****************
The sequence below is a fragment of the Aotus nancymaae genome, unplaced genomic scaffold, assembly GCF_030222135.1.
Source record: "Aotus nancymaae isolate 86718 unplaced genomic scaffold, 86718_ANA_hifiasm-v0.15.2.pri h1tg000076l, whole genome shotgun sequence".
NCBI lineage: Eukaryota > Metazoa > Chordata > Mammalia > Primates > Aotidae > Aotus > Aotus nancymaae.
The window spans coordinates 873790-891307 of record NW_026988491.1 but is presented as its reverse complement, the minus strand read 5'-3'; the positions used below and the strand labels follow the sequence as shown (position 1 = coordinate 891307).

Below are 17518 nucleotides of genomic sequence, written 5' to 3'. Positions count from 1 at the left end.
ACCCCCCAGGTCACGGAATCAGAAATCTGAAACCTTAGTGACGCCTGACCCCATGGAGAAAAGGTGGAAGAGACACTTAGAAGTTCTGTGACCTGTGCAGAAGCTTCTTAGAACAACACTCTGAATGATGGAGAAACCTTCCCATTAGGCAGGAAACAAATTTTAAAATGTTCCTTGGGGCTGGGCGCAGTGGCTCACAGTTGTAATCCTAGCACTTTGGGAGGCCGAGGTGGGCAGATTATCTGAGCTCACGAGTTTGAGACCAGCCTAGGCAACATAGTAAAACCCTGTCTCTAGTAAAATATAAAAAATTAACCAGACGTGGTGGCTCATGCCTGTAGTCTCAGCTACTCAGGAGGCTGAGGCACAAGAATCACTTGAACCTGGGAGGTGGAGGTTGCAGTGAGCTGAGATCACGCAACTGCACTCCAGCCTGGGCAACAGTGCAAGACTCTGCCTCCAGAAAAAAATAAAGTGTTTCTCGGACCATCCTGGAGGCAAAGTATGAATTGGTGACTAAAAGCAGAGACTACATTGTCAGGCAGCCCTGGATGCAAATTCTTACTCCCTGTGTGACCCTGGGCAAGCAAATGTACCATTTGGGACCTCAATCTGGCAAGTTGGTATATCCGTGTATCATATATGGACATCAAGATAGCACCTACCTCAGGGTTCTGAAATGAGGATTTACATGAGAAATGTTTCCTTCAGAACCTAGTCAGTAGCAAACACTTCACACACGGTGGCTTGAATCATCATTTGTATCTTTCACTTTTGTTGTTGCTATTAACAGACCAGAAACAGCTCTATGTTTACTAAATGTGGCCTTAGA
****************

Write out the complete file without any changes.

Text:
The sequence below is a fragment of the Aotus nancymaae genome, unplaced genomic scaffold, assembly GCF_030222135.1.
Source record: "Aotus nancymaae isolate 86718 unplaced genomic scaffold, 86718_ANA_hifiasm-v0.15.2.pri h1tg000076l, whole genome shotgun sequence".
NCBI lineage: Eukaryota > Metazoa > Chordata > Mammalia > Primates > Aotidae > Aotus > Aotus nancymaae.
The window spans coordinates 873790-891307 of record NW_026988491.1 but is presented as its reverse complement, the minus strand read 5'-3'; the positions used below and the strand labels follow the sequence as shown (position 1 = coordinate 891307).

Below are 17518 nucleotides of genomic sequence, written 5' to 3'. Positions count from 1 at the left end.
ACCCCCCAGGTCACGGAATCAGAAATCTGAAACCTTAGTGACGCCTGACCCCATGGAGAAAAGGTGGAAGAGACACTTAGAAGTTCTGTGACCTGTGCAGAAGCTTCTTAGAACAACACTCTGAATGATGGAGAAACCTTCCCATTAGGCAGGAAACAAATTTTAAAATGTTCCTTGGGGCTGGGCGCAGTGGCTCACAGTTGTAATCCTAGCACTTTGGGAGGCCGAGGTGGGCAGATTATCTGAGCTCACGAGTTTGAGACCAGCCTAGGCAACATAGTAAAACCCTGTCTCTAGTAAAATATAAAAAATTAACCAGACGTGGTGGCTCATGCCTGTAGTCTCAGCTACTCAGGAGGCTGAGGCACAAGAATCACTTGAACCTGGGAGGTGGAGGTTGCAGTGAGCTGAGATCACGCAACTGCACTCCAGCCTGGGCAACAGTGCAAGACTCTGCCTCCAGAAAAAAATAAAGTGTTTCTCGGACCATCCTGGAGGCAAAGTATGAATTGGTGACTAAAAGCAGAGACTACATTGTCAGGCAGCCCTGGATGCAAATTCTTACTCCCTGTGTGACCCTGGGCAAGCAAATGTACCATTTGGGACCTCAATCTGGCAAGTTGGTATATCCGTGTATCATATATGGACATCAAGATAGCACCTACCTCAGGGTTCTGAAATGAGGATTTACATGAGAAATGTTTCCTTCAGAACCTAGTCAGTAGCAAACACTTCACACACGGTGGCTTGAATCATCATTTGTATCTTTCACTTTTGTTGTTGCTATTAACAGACCAGAAACAGCTCTATGTTTACTAAATGTGGCCTTAGA